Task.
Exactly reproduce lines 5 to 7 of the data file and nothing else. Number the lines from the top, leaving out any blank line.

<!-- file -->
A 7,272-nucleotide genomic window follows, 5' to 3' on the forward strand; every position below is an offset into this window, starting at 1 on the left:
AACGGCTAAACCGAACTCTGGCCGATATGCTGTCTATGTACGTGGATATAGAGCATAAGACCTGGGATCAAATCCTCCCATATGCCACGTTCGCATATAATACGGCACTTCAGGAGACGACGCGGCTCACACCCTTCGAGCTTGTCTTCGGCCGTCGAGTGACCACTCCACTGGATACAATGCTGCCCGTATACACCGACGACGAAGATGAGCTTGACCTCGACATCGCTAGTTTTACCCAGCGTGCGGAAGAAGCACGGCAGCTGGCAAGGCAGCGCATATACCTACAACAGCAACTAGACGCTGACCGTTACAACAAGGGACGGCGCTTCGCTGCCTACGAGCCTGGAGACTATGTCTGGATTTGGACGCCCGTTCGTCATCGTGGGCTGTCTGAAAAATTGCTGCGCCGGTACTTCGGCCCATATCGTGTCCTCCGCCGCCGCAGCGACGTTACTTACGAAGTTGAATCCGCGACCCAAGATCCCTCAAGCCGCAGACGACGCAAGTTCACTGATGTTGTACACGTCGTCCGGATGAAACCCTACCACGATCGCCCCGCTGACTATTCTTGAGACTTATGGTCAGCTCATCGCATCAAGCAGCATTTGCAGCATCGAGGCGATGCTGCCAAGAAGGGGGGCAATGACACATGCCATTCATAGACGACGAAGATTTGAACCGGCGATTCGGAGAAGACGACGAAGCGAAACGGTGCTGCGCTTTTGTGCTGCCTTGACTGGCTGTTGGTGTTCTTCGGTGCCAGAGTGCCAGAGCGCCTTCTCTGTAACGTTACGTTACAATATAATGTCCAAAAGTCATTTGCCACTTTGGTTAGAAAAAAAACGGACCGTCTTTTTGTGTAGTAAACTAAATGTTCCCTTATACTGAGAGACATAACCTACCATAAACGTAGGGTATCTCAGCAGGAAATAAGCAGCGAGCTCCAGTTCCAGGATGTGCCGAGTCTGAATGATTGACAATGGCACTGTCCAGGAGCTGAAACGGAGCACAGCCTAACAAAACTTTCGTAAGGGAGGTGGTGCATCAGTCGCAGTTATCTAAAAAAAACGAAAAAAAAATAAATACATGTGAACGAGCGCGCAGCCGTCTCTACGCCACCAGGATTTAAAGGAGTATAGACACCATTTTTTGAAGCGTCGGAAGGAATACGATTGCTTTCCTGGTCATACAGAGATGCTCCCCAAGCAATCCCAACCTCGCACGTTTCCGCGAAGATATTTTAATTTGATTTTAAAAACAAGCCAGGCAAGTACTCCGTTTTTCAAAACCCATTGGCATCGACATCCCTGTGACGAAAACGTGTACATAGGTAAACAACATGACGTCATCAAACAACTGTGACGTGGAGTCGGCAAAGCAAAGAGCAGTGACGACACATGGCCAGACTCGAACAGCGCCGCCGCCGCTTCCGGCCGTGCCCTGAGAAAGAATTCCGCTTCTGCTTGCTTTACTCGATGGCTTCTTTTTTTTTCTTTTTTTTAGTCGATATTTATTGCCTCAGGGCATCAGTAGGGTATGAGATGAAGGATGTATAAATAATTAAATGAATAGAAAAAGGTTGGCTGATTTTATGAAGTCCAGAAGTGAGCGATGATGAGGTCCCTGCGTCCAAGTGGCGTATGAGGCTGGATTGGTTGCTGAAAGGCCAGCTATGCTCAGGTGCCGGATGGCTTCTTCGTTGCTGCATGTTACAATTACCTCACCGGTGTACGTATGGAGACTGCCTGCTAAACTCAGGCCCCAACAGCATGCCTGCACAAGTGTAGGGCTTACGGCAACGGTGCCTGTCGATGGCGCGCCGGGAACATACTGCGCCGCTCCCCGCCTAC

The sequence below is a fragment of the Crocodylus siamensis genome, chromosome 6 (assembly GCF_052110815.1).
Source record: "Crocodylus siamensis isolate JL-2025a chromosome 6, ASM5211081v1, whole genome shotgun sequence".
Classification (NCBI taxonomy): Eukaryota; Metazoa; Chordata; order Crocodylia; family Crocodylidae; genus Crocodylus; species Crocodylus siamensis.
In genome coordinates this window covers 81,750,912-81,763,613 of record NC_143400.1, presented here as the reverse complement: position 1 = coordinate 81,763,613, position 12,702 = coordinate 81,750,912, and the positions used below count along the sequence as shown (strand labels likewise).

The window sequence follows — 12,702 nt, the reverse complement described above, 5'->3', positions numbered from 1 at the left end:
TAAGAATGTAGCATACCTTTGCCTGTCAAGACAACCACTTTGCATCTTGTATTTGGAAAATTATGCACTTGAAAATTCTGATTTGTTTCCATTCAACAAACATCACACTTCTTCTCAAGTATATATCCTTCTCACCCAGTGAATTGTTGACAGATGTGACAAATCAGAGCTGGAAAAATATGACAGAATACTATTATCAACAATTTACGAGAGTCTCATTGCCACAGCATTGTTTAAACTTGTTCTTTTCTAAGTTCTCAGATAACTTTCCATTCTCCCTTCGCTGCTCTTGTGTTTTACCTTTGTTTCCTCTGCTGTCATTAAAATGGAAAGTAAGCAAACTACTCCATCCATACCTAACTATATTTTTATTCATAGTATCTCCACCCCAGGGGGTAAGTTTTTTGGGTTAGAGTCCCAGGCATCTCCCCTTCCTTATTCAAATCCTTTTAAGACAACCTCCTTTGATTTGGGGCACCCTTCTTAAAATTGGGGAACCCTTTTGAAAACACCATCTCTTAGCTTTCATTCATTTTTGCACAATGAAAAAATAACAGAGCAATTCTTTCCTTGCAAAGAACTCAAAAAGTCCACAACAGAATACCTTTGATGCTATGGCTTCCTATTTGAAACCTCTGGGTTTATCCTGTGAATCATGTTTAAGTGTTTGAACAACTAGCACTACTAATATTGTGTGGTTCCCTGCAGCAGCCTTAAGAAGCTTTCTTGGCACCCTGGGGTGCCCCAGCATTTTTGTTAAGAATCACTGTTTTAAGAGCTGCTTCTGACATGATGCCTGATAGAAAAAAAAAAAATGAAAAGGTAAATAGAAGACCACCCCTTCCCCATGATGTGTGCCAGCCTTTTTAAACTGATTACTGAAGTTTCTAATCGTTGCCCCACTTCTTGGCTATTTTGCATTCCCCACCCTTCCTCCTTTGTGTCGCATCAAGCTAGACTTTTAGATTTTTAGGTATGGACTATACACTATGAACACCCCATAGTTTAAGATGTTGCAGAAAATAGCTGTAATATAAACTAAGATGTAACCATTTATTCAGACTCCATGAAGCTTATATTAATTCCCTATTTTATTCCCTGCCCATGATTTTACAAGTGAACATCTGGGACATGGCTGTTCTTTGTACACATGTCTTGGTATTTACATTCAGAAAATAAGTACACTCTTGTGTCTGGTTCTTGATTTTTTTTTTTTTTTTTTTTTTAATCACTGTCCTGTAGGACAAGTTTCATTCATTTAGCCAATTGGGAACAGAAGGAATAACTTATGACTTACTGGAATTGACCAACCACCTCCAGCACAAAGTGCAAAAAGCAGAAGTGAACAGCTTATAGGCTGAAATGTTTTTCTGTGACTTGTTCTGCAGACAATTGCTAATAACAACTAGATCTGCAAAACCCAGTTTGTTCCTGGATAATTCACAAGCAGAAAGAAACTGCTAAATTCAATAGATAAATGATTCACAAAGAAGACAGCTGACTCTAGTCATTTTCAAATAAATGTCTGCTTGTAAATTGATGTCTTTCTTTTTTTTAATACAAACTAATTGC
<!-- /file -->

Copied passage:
Classification (NCBI taxonomy): Eukaryota; Metazoa; Chordata; order Crocodylia; family Crocodylidae; genus Crocodylus; species Crocodylus siamensis.
In genome coordinates this window covers 81,750,912-81,763,613 of record NC_143400.1, presented here as the reverse complement: position 1 = coordinate 81,763,613, position 12,702 = coordinate 81,750,912, and the positions used below count along the sequence as shown (strand labels likewise).

The window sequence follows — 12,702 nt, the reverse complement described above, 5'->3', positions numbered from 1 at the left end: